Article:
Extra tip: Use MuckRack.com to sort and find journalists on Twitter by category and media outlet.

  4. Consider your social media infrastructure as an online press kit. In today's changing media environment, the first place that readers, media members, colleagues, and others are likely to interact with you and your book won't be at Barnes & Noble or even Amazon - it will be on your website, or perhaps more likely, via your various social media extensions. In many ways, these online extensions make up your virtual press kit, and you must make sure that your branding is consistent and you are providing value across each.

    Extra tip: Nothing looks worse to media members or readers than a social media extension that hasn't been updated in months. Don't set up a Facebook page or Twitter account unless you intend on engaging and providing consistent, valuable content there. If you have social media accounts that you don't update, cancel the accounts.

  5. Be interesting. Your odds of getting your content in front of a journalist within social media are dramatically improved if you are writing pieces that your readers want to share with their networks. People don't engage with those who stay in the middle of the road—so be interesting and thought-provoking with your content and make sure you give people a reason to share your insight.

    Extra tip: Blog titles often make all the difference in the world. Consider ways to spice up your headlines to attract more attention from journalists online.

Rusty Shelton first spoke at Harvard on the changing world of public relations at the age of 23. Now he is the president and CEO of Shelton Interactive, a full-service digital agency focused on helping authors build larger platforms. The firm builds dynamic websites, handles social media strategy and training, and runs digital PR campaigns for numerous bestselling authors. Shelton Interactive is also the lead digital agency for Chicken Soup for the Soul and Harvard Health Publications and has worked with top brands like IBM, Amazon, and others. Contact him at rusty@sheltoninteractive.com or visit the firm's website.

Discover Where to Find Millions of Readers to Review, Recommend, Buy Your Books

Joan Stewart (known as the "Publicity Hound") gave me a complimentary pass to her recent webinar, "Where to Find Millions of Readers Online to Review, Recommend, & Buy Your Books." (I would have paid to attend, though, because her information is always so good!) I shared some of what I learned from the webinar on my blog yesterday. Read the post to discover how to figure out how to get the most out of Goodreads.com without advertising, the site you need to know about if you write romance novels, and much more.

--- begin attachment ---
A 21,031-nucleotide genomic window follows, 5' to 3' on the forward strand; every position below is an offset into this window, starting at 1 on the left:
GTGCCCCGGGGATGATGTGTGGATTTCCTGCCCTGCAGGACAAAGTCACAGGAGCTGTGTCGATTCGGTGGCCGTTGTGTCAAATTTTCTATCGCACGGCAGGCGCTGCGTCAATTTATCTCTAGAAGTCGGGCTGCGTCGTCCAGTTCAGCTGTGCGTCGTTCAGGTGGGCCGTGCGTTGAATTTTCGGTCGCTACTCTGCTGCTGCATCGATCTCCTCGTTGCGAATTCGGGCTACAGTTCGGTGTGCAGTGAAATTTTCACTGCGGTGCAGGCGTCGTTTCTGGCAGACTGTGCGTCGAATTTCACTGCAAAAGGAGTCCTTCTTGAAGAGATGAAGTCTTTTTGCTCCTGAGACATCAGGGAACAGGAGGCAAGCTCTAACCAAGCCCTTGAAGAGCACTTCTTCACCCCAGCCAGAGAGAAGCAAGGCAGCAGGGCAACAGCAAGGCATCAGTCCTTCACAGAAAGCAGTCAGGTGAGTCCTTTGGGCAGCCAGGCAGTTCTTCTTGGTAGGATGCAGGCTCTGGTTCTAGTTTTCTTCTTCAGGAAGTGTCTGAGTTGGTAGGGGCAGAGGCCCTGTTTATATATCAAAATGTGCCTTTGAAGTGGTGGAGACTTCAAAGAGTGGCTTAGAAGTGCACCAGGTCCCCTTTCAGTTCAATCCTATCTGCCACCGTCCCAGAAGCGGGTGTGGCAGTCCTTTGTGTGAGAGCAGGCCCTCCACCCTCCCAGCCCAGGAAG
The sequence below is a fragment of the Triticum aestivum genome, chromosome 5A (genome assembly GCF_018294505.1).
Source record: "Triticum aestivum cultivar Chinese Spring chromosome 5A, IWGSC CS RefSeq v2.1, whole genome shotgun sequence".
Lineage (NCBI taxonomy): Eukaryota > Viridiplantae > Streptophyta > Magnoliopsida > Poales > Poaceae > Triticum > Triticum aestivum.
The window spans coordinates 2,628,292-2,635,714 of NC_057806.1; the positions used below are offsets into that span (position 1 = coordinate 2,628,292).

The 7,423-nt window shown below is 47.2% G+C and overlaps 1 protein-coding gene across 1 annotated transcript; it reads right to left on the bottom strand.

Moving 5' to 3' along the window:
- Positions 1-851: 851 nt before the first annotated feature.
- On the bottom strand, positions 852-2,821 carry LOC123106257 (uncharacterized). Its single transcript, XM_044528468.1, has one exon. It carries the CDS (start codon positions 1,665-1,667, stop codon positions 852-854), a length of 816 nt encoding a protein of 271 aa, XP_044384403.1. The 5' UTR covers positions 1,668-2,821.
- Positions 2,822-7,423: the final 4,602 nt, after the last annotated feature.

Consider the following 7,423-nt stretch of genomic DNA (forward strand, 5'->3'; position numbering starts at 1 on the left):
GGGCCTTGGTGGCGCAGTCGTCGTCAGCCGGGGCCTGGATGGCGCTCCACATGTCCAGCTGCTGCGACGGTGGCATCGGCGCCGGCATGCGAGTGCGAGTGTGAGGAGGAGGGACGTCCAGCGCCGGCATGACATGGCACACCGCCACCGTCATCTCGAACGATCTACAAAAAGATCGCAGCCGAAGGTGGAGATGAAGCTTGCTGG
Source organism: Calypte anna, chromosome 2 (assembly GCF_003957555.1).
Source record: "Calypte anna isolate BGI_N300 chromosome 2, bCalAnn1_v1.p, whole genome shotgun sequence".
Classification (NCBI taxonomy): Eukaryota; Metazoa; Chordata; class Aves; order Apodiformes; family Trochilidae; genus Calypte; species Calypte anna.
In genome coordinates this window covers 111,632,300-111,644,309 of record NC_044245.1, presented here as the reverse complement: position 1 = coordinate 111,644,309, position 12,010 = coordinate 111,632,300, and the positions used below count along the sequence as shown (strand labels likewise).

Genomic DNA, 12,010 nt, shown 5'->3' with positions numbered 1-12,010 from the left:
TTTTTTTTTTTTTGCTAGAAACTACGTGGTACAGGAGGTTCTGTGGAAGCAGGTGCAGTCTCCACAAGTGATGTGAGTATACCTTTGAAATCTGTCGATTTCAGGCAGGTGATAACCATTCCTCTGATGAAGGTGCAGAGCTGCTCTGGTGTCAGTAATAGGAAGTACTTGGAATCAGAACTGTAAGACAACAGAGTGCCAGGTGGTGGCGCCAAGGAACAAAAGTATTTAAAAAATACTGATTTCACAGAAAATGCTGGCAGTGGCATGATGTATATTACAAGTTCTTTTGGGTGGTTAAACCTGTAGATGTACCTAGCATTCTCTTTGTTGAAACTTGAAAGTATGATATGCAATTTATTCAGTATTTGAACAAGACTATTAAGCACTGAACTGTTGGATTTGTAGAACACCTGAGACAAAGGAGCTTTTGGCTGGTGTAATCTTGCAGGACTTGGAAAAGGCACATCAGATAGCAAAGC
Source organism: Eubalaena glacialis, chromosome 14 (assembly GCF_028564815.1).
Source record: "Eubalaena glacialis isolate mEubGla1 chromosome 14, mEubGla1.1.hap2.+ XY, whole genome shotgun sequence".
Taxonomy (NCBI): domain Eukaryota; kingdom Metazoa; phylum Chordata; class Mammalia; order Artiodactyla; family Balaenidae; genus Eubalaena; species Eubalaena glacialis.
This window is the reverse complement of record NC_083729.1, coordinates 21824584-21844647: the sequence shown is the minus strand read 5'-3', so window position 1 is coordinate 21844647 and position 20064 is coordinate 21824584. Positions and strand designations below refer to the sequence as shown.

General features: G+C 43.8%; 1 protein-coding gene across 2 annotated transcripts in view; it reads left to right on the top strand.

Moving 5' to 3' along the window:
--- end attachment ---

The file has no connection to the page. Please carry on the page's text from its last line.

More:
Register for June 2012 "Book Publicity 101: How to Build Book Buzz" E-course

Are you ready to learn how to get the word out about your book? It's time to register for the next "Book Publicity 101: How to Build Book Buzz" e-course running online from June 4 to 29, 2012. Both sections - one for traditionally published authors and the other for those who have self published - emphasize the planning, strategy, tools and tactics needed to get - and keep - your book in the news so that you sell more books. (The course for self-published authors includes a section on how to announce a book's publication and generate reviews.) You'll leave the class with your own book publicity blueprint, tools you can use immediately to get media exposure, and a solid understanding of how to get attention in both traditional and social media worlds. 

The class is taught online in a forum format. There are no scheduled meetings or sessions - you work at your own pace according to your own schedule. I provide very personalized guidance and feedback as you move through the course. 

For details on the original course, "Book Publicity 101: How to Build Book Buzz," go to http://buildbookbuzz.com/how-to-build-book-buzz-workshop/

For specifics on the self-published authors course, "Book Publicity 101 for Self-Published Authors: How to Build Book Buzz," go to http://buildbookbuzz.com/self-published-how-to-build-book-buzz-workshop/.

About Sandra

Sandra Beckwith is a former publicist who has won several national and regional publicity awards and teaches authors how to generate long-term media buzz for their books. She is the author of three books on publicity, conducts publicity workshops, and writes frequently on small business marketing and management topics. Please visit her book publicity site and publicity blog to learn more.

Build Book Buzz is a free e-newsletter published twice monthly by Beckwith Communications. Please forward this newsletter to anyone. To subscribe, visit www.buildbookbuzz.com. We do not share our mailing list with any individual or organization for any reason.

Need a writer's conference speaker or workshop presenter? Sandra's workshops at the American Society of Journalists and Authors annual conference, the University of Wisconsin Writers Institute, and at other industry conferences share priceless how-to information you won't get elsewhere. Contact her at sb@buildbookbuzz.com for more information.

Build Book Buzz
Sandra Beckwith, Editor & Publisher
Phone: 585-377-2768
Email: sb@buildbookbuzz.com

Beckwith Communications

25 Erie Crescent
Fairport, NY